By using the dielectric-barrier discharge (DBD) method, it has been possible to detect the EM waves emitted from fingers which contain high density of neurons. Remarkably, the observed frequencies were found to be in the range 0.3-200 MHz (Zheng et al., 2016). Their median value happens to be about 10 MHz!

Synchronization for Maximizing Radiation Power

To influence a receiving brain region, the transmitting signals must be sufficiently strong. The power radiated from an accelerating charge can be obtained from the Larmor formula. In SI units, it is given by


where a is the acceleration, q is the charge, εo is the vacuum permittivity (= 8.8 x 10-12 F/m), and c is the speed of light (= 3 x 108 m).

In free space, the acceleration can be calculated from the formula,

Force = Ma = eE

where E is the electric field (~ 1 x 107 V/m), e and M are the charge and mass of an ion respectively. For Na+, e = 1.6 x 10-19 coulombs and M ~ 10-26 kg. The above equation gives a = 1014 m/s2. Within the channel pore, the acceleration could be reduced by friction. Let us assume a ~ 1013 m/s2. Hence,

Psingle ~ 10-28 W

which is approximately the power radiated by a single Na+ ion passing through an open channel. What will the power be for a group of accelerating ions? By simple multiplication, the total power radiated by N ions is given by

Ptotal = N x Psingle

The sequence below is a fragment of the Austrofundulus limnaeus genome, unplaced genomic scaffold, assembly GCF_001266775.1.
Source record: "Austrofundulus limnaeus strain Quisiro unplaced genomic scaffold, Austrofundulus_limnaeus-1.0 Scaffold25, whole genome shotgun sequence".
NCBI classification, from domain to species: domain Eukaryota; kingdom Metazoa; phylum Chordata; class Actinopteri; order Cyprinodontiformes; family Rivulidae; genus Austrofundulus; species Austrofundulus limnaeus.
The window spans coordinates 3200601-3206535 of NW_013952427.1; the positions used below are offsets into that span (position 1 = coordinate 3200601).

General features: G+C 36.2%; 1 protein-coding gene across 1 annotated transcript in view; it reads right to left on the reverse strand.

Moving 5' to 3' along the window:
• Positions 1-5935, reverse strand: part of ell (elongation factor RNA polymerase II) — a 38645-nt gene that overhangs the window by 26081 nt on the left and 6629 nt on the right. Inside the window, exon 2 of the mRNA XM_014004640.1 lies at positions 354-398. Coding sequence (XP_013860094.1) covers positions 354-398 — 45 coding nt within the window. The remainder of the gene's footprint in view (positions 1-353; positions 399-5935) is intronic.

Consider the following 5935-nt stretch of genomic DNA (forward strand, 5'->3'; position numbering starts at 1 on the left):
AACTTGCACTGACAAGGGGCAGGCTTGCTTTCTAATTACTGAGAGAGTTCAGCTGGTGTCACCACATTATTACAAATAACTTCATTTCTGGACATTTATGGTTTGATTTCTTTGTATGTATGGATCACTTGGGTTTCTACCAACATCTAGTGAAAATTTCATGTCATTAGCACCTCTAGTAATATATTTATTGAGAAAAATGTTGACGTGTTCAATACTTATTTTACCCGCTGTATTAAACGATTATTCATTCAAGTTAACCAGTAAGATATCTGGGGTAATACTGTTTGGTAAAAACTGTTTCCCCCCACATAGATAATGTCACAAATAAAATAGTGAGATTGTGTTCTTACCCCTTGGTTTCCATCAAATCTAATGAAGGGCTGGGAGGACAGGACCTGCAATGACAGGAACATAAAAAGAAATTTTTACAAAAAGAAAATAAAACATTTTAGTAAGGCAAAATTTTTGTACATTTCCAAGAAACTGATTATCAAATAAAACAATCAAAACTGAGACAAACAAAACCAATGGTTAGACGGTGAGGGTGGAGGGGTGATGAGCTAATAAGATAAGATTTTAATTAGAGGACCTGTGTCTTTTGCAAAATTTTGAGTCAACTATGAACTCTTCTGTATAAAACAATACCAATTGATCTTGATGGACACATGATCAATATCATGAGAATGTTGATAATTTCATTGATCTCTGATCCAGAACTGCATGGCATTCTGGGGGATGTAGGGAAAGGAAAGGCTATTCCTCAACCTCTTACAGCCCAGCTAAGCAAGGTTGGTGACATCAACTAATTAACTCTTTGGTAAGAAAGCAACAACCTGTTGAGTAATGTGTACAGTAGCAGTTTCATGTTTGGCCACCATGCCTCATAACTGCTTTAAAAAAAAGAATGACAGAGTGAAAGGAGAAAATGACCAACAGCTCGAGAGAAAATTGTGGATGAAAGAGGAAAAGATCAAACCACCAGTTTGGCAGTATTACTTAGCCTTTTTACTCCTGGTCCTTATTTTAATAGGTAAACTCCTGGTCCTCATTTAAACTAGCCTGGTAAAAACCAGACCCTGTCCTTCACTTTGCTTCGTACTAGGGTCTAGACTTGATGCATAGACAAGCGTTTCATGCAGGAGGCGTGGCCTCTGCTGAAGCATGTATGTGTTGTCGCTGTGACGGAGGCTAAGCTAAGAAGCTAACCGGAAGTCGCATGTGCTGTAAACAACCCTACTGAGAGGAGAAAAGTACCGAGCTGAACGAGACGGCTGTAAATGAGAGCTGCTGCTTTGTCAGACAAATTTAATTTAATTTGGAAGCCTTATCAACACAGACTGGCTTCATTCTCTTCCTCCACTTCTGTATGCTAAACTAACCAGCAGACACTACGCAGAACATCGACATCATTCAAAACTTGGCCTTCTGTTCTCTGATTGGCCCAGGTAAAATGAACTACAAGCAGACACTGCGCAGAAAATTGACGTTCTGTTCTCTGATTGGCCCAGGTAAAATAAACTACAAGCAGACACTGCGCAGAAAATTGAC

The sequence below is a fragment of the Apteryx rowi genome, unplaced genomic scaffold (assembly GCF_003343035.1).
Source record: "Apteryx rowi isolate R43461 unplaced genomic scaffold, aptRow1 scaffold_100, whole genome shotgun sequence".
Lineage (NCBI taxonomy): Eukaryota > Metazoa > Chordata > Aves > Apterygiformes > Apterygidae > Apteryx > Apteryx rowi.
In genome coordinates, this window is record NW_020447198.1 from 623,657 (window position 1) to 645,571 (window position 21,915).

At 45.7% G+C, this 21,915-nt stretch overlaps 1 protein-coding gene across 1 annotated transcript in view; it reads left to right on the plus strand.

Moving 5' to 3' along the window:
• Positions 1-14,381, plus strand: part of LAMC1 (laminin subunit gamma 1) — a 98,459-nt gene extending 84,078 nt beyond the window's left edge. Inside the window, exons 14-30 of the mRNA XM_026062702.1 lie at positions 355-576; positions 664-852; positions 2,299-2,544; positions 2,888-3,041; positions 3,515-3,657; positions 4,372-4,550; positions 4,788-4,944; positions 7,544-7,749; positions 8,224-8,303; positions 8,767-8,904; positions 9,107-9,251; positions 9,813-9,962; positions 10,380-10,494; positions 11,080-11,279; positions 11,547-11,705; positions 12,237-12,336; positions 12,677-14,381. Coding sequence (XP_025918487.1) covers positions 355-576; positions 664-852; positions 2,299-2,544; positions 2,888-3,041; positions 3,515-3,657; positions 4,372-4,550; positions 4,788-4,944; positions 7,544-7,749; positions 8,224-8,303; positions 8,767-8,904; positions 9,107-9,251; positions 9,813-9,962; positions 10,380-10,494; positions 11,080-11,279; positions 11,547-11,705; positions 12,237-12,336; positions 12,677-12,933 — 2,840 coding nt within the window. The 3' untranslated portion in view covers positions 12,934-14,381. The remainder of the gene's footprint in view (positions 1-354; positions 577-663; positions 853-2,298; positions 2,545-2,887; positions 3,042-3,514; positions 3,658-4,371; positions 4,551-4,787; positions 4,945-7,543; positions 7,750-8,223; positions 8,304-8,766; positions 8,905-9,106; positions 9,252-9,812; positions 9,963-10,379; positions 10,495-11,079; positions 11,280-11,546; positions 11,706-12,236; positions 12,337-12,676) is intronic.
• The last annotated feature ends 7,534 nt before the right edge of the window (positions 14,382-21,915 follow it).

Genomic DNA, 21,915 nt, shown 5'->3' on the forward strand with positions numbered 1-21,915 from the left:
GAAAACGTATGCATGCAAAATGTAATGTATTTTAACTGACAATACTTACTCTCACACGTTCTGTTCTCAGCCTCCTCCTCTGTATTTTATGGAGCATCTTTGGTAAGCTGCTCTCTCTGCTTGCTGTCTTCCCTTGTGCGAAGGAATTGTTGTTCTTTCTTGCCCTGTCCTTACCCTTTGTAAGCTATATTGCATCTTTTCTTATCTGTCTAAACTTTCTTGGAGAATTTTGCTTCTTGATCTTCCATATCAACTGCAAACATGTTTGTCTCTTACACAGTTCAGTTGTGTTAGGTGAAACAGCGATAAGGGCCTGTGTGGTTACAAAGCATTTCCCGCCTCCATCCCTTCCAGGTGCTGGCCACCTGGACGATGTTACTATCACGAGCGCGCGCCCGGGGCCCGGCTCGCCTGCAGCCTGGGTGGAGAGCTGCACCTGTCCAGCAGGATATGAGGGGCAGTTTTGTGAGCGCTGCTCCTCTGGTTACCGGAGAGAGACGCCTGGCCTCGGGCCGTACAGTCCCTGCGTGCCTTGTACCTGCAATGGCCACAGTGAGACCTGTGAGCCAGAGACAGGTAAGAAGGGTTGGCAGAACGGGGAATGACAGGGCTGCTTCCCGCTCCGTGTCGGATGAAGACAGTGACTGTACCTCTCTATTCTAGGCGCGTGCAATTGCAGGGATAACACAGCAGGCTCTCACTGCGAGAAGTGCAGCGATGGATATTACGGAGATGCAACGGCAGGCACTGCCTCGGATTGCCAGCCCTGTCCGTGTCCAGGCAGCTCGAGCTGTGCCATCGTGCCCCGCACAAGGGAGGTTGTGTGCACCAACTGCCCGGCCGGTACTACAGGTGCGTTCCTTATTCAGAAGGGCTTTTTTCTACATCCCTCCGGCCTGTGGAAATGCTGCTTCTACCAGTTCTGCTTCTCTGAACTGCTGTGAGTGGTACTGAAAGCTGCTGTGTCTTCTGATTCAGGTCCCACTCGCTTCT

However, if in a small region a large number of neurons fire synchronously, a group of ions may be accelerated simultaneously so that N ions can be treated as a single charge. In this case, instead of using the simple multiplication, we should substitute q = Ne into the Larmor formula. The result is

Ptotal = N2 x Psingle

Note that the total power is now proportional to the square of N. Thus, synchronization can dramatically increase the radiation power. This explains why synchronization is crucial for information transfer within the brain.

As estimated above, 107 ions can pass through a single channel per second. The open duration of a channel is about 1 ms. Therefore, during channel opening, roughly 104 ions can pass through a channel. These ions may be treated as a single charge in the Larmor formula. Suppose a network of 106 neurons fire synchronously, each having 1000 open channels, then N ~ 1013. Finally, the synchronized network may radiate

Ptotal = N2 x Psingle ~ 0.01 W

This radiation power could be sufficient to influence brain activity based on two different experimental findings. First, mobile phones have been demonstrated to affect brain activites (Chapter 10). The 3G phones radiate only 0.25 W, which will be attenuated further by the skull. Second, some neurons are very sensitive to electric field, even as small as 1 V/m (Francis et al., 2003; Reato et al., 2010). The EM wave consists of oscillating electric and magnetic fields. Given the radiation power, the electric field strength at certain distance from the source can be obtained from the formula available on this website. For power = 0.01 W and distance = 5 cm, the formula gives E = 10 V/m, which is sufficient to influence brain activity.

Further Readings

What is the Mind?

Quantum Information Processing in the Mind

Wireless Communication in the Brain: III. Where is Working Memory Located?


Author: Frank Lee
First Published: December 25, 2012
Last updated: July 2, 2020